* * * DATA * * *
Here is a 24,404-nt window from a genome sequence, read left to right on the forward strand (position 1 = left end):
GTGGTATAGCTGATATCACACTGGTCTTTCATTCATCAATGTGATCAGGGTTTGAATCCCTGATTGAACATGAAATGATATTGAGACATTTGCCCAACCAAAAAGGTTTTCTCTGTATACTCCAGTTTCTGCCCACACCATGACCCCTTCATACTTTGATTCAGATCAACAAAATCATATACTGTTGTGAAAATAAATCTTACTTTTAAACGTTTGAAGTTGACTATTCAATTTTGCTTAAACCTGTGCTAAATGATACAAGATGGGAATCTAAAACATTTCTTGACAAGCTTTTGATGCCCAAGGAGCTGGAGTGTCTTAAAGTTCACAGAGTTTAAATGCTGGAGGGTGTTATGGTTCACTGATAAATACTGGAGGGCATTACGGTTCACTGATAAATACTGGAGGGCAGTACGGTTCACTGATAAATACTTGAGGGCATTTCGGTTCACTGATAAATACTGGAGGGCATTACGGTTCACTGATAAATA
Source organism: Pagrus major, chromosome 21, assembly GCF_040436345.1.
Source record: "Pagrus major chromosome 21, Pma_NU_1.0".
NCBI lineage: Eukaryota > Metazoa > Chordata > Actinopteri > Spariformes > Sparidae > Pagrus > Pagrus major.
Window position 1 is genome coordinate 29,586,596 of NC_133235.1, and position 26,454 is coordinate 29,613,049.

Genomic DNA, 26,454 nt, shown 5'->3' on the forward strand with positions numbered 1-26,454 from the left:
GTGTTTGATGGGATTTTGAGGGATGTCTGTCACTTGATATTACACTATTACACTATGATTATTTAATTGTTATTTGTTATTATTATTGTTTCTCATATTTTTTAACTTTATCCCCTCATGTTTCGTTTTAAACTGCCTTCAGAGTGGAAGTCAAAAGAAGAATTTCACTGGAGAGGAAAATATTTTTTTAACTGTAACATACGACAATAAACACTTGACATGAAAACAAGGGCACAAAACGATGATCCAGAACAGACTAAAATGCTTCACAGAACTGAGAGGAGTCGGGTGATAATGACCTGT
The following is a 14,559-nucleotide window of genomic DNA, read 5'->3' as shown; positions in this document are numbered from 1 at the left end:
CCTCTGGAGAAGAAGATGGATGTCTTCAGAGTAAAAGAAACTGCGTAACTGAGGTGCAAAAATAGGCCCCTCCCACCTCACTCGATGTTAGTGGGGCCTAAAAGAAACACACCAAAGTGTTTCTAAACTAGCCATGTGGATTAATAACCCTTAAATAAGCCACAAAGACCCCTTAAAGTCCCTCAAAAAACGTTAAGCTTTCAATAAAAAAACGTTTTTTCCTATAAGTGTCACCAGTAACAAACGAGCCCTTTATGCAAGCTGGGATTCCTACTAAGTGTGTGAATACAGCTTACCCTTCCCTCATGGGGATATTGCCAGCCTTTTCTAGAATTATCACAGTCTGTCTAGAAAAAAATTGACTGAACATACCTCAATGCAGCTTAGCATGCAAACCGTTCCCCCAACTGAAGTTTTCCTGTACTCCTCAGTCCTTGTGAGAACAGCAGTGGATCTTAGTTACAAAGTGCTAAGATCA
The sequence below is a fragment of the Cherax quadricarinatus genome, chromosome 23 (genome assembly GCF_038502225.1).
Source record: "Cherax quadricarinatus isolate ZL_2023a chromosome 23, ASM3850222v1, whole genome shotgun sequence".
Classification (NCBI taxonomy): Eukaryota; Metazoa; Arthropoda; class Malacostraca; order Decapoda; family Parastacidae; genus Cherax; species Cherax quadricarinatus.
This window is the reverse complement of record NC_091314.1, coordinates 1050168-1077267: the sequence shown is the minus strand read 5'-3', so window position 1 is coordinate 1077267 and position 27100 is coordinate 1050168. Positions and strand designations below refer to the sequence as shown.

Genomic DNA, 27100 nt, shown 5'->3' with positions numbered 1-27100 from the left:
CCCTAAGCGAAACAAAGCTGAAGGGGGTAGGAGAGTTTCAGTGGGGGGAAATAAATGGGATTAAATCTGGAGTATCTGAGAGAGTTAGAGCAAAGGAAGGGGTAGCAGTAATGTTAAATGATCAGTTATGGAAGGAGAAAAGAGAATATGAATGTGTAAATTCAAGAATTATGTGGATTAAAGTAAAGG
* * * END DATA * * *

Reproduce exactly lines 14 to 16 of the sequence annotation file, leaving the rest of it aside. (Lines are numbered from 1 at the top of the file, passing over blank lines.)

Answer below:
This window is the reverse complement of record NC_091314.1, coordinates 1050168-1077267: the sequence shown is the minus strand read 5'-3', so window position 1 is coordinate 1077267 and position 27100 is coordinate 1050168. Positions and strand designations below refer to the sequence as shown.

Genomic DNA, 27100 nt, shown 5'->3' with positions numbered 1-27100 from the left:
CCCTAAGCGAAACAAAGCTGAAGGGGGTAGGAGAGTTTCAGTGGGGGGAAATAAATGGGATTAAATCTGGAGTATCTGAGAGAGTTAGAGCAAAGGAAGGGGTAGCAGTAATGTTAAATGATCAGTTATGGAAGGAGAAAAGAGAATATGAATGTGTAAATTCAAGAATTATGTGGATTAAAGTAAAGG